The situation in Germany

Secular refugees are not safe in Germany either

Many religious-free refugees have experienced that the danger from which they fled still exists here. In the refugee shelters there are always fundamentalist Muslims who consider apostasy to be a serious offence. Religious-free people have a particularly hard time here because they attract attention – for example through their clothing, their food or because they do not take part in religious festivals and rituals. If they have to live together with fundamentalist-religious people in a very small space, they are often threatened and in the worst case even have to fear for their lives – just like in their country of origin.

Many refugees continue to be persecuted and threatened by their families, who enter with a tourist visa. Or by state institutions of their countries of origin, which put them under psychological pressure.

The special situation of the atheistic refugees is still little known in Germany, although they are an important part of our pluralistic society. The protection of freedom of religion is anchored in the German Basic Law. German authorities, however, often show little sensitivity and problem awareness for the plight of atheistic fugitives.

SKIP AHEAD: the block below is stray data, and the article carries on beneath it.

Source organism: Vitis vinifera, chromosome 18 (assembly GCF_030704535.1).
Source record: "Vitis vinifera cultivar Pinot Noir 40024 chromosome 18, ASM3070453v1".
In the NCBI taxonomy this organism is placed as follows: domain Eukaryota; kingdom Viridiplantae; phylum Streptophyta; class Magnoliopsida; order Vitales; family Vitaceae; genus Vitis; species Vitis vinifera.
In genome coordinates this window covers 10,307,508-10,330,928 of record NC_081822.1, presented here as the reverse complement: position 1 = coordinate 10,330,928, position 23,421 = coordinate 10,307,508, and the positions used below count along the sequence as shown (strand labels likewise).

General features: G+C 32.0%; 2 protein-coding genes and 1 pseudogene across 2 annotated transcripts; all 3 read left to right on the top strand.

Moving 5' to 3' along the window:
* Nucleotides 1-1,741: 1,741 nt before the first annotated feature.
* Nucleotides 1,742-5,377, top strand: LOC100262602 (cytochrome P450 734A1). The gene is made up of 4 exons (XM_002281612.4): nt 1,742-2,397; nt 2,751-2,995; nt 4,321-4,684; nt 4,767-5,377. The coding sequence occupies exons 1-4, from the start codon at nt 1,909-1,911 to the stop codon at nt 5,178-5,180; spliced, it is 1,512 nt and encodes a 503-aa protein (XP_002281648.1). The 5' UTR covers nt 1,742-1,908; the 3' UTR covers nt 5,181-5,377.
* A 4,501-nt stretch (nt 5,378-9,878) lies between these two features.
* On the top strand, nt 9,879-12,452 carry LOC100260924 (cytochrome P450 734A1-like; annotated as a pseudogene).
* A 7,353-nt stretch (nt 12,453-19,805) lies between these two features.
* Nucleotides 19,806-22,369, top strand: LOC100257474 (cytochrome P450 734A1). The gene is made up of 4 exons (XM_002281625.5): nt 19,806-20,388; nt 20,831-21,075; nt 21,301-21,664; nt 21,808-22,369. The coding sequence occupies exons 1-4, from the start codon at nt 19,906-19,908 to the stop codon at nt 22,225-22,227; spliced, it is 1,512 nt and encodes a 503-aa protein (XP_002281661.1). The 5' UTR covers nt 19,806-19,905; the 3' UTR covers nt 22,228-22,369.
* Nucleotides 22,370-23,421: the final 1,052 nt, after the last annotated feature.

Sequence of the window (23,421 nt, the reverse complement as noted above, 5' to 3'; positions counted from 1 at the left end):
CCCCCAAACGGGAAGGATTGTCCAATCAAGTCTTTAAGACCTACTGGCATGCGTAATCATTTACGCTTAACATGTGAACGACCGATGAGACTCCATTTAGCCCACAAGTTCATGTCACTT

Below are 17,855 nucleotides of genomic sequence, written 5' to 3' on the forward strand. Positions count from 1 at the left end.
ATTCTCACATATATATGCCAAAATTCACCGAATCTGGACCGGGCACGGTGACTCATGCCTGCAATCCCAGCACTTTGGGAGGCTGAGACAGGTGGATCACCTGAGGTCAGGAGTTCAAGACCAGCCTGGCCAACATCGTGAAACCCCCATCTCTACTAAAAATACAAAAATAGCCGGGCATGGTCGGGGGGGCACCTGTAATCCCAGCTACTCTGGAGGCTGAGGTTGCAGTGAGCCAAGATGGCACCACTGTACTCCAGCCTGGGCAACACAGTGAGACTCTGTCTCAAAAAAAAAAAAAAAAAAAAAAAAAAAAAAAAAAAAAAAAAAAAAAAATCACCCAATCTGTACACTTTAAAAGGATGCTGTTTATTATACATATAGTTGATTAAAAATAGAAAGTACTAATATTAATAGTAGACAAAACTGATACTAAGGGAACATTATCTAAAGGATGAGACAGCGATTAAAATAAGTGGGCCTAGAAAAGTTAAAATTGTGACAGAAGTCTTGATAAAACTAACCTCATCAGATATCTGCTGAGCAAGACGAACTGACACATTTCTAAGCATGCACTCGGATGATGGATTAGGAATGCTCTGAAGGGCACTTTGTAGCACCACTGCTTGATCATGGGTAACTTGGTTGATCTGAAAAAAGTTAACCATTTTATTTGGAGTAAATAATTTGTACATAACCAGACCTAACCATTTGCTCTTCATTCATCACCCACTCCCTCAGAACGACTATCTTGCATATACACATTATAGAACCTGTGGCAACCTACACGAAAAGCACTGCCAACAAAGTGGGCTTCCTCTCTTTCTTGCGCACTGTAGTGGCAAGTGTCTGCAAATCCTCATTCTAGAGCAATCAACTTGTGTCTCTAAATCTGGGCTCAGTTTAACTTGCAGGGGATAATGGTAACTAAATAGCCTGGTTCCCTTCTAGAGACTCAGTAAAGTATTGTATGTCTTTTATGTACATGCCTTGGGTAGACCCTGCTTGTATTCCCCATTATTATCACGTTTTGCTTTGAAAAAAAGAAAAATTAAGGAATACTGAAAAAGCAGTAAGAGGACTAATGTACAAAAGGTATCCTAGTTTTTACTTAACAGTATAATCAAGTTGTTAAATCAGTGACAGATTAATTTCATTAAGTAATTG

Dispute in headscarf debate

I asked them if I wasn’t Muslim enough for them. No answer.

Naila Chikhi, a self-confessed Muslim, who is a representative of secular refugees in the Berlin Coordination Office for Refugee Management, took part in a panel discussion at the University of Frankfurt. She reported on this in the newspaper WELT: “Outside, I asked two of the men from the group of troublemakers why they were doing this. Her accusation: The panel was one-sided, since no Muslim woman was invited.

I reminded them that I am Muslim and asked them if I was not Muslim enough for them, just because I did not represent their opinion. No answer. But I already know the answer from my experience in Algeria, from the experiences of other Iranian, Afghan and Saudi people.The followers of political Islam and Islamism have a simple world view: good against evil, believers against disbelievers and unbelievers, ‘honourable’ against ‘dishonourable’ women. Exclusion instead of inclusion. I drew the attention of the two men to the fact that such behaviour only confirms the prejudices of the AfD and the right-wing extremists about Muslim migrants. That they protest against right-wing agitation, but do it themselves — and thus play into the hands of the right. I invited them to accompany me to the hall to continue the discussion. They declined the offer.”